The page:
It was just after 6 am on 16 September. The Sun barely brightened the sky in the east. A thin haze was in the air from forest fires to the west. I live in Iowa. We have had several days of filtered light through the smoke and haze. The Sun rises and sets very orange. On this morning I hoped to photograph the thinnest crescent moon I had ever seen. It was only 24 hours before the next new moon.
I had been up since 5:30 with binoculars scanning the sky close to the horizon. At 6:07 am I spotted the thin crescent through the haze only 5˚ above the horizon. I grabbed several shots then watched as it rose and the sky brightened. Soon the Moon disappeared in the bright sky.
Waning Moon | 28.4 days | 1.44% Illuminated | ISO 1600 | 1 sec
Mars and the Moon rose in the east just before 10 pm. A few small clouds cleared revealing the pair. This at 9:59 pm.
Canon PowerShot SX60 HS | 9:59pm
I shot 3 more images at 10, 10:23, and 10:32, then aligned them with Photoshop Elements.
Canon PowerShot SX60 HS | Photoshop Elements composite
Also in view but to the south were Jupiter and Saturn. Keep watching J&S until late December. They will be in very close conjunction with each other at that time. It will be a beautiful and rare sight.
Amateur and professional astronomers know that the apparent brightness, or magnitude (V), varies greatly from planet to planet. For example, Venus is high in the morning sky at twilight at this time in its orbit. It is very bright. It has a large apparent magnitude. Neptune has a very low apparent magnitude due to its distance from the Sun. Most people have no idea where to look for it and have never seen it.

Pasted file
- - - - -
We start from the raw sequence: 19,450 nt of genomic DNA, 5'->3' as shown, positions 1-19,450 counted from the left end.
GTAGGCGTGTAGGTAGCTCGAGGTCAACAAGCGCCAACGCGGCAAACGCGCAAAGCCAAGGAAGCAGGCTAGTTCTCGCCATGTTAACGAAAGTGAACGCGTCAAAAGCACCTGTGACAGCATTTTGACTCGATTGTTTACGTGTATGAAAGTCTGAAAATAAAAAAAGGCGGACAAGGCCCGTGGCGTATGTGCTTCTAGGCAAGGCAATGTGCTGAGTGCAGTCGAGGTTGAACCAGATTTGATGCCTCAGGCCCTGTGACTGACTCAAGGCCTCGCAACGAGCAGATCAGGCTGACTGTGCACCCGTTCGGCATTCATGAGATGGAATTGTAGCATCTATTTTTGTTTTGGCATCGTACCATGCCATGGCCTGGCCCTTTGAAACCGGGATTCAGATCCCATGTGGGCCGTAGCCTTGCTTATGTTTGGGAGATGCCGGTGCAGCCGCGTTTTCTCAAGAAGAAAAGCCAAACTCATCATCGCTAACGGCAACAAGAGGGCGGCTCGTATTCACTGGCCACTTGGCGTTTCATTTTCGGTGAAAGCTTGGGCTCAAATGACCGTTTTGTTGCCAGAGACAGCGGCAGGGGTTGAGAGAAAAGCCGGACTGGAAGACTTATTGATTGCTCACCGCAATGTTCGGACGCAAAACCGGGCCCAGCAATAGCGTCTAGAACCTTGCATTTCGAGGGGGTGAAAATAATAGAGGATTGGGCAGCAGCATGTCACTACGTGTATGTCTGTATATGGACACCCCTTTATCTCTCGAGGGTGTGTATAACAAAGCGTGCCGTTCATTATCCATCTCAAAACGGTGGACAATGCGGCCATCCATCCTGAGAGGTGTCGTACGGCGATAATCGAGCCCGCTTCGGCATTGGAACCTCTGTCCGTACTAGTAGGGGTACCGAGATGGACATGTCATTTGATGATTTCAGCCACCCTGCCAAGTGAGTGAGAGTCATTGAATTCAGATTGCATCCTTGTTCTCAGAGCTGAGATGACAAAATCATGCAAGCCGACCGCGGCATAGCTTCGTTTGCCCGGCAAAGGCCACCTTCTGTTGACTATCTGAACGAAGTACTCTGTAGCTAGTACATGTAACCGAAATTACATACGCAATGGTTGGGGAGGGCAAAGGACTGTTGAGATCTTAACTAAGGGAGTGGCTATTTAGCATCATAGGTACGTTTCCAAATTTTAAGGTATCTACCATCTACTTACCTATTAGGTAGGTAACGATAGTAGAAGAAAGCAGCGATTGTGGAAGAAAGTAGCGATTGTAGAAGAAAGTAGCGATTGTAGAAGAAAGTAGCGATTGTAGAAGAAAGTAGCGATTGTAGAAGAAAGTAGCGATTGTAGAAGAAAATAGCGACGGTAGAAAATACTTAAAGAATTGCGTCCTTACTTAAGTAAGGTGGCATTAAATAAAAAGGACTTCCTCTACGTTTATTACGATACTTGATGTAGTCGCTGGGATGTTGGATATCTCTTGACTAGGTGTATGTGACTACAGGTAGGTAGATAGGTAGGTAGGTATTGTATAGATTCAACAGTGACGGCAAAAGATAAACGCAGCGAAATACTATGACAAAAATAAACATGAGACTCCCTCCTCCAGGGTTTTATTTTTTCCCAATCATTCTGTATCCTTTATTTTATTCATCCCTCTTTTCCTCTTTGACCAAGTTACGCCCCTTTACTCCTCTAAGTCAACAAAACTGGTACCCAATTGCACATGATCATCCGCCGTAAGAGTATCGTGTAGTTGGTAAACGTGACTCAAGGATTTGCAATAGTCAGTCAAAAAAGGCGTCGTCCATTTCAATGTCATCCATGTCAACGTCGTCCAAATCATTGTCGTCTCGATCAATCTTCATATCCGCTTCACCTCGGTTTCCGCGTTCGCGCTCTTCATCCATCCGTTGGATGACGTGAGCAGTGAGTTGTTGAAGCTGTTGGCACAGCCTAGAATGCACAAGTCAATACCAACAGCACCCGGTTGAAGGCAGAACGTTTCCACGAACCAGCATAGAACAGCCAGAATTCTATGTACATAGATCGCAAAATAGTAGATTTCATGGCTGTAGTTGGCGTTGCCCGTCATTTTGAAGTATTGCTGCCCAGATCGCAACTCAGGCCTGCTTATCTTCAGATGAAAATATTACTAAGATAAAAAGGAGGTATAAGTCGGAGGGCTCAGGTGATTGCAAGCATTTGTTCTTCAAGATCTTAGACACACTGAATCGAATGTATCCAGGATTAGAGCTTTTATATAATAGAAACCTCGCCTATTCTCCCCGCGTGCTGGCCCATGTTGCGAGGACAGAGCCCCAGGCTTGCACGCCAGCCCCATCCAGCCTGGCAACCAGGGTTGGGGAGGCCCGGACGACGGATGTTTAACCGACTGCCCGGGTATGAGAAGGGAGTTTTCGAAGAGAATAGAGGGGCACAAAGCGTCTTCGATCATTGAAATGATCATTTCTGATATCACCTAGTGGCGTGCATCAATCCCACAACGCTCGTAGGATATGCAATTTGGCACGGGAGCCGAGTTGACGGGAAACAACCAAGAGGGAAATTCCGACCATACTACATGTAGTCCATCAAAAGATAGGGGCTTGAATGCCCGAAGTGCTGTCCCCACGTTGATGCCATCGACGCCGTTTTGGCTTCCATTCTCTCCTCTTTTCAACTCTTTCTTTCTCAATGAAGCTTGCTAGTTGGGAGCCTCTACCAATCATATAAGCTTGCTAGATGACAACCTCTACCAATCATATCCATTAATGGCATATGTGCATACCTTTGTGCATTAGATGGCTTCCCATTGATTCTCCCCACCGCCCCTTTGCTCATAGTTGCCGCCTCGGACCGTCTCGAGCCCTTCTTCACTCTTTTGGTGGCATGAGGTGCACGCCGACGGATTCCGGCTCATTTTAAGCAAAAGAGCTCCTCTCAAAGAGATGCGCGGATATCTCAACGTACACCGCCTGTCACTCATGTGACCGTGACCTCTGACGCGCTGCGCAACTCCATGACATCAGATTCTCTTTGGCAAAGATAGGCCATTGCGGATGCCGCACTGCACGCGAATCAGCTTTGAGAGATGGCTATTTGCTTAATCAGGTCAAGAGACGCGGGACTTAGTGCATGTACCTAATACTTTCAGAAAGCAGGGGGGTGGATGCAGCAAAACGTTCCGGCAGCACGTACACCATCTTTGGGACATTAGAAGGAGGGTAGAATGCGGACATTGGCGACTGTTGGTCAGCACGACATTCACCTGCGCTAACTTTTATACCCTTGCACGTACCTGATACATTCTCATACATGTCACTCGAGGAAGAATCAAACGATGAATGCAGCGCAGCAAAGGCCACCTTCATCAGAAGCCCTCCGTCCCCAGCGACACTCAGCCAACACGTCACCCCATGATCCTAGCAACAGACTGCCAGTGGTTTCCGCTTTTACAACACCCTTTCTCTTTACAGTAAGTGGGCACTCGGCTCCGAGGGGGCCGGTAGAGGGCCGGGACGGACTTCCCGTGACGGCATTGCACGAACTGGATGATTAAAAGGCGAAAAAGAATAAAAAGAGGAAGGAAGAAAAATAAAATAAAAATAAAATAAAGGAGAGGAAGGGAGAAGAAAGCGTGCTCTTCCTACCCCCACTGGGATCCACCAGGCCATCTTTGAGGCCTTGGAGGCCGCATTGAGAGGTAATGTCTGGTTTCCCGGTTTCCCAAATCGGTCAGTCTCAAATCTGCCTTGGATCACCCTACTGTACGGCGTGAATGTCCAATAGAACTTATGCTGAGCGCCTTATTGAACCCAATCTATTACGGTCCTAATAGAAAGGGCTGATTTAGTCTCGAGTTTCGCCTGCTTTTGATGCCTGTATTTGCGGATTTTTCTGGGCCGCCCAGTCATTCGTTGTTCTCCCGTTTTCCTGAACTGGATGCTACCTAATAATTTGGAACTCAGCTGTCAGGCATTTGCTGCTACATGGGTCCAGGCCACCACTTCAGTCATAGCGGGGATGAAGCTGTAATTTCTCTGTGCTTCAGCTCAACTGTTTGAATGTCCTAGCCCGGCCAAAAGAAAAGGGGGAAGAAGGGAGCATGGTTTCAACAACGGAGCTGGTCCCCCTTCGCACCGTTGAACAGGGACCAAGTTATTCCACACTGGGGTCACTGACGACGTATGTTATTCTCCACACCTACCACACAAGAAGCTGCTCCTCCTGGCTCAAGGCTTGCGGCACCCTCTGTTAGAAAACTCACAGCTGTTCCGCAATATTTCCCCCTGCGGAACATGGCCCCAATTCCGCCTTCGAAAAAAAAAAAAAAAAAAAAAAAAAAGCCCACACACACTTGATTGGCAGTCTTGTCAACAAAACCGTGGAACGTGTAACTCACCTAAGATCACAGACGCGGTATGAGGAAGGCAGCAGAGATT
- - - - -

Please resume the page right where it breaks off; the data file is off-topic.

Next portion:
This chart is in Computing Apparent Planetary magnitudes for The Astronomical Almanac authored by Anthony Mallama and James L. Hilton of the US Naval Observatory in June 2018. It is an attractive display of the apparent magnitudes of the planets as seen from Earth. Not only is it artistic, there is a lot of science to see if we examine the details contributed by each planet.
A. Mallama, J. Hilton | USNO
I enjoy using the NightCap app on my iPad. It has several time exposure settings for special night situations such as star trails, ISS passes, and meteors. It also has a light trails setting. One could set the iPad in a dark scene and move a flashlight around painting lines, figures, or words in the time exposure. I wondered if that setting would work in a bright blue sky scene with passing white cumulus clouds.
The iPad was propped up at about 45˚ and the exposure was started. This first photo was for 33 seconds. Notice the tree leaves at the left. They were moving with the breeze and were blurred. The clouds streaked during the exposure from lower left to upper right for a weird and pleasing effect.
NightCap | Light Trails mode | 33 sec
More clouds drifted by in this 323 sec exposure. I think this experiment deserves more trials to see what other interesting effects it can produce. What do you think?
NightCap | Light Trails mode | 323 sec
It was 6:22 am CDT. Sunrise was 6:09. I stepped outside with binoculars to see if Mars was visible near the Moon. Yes, it was easy to see. The Moon will be near Venus the morning of 15 August.
Canon PowerShot SX60 HS | ISO 100 | 1/40 sec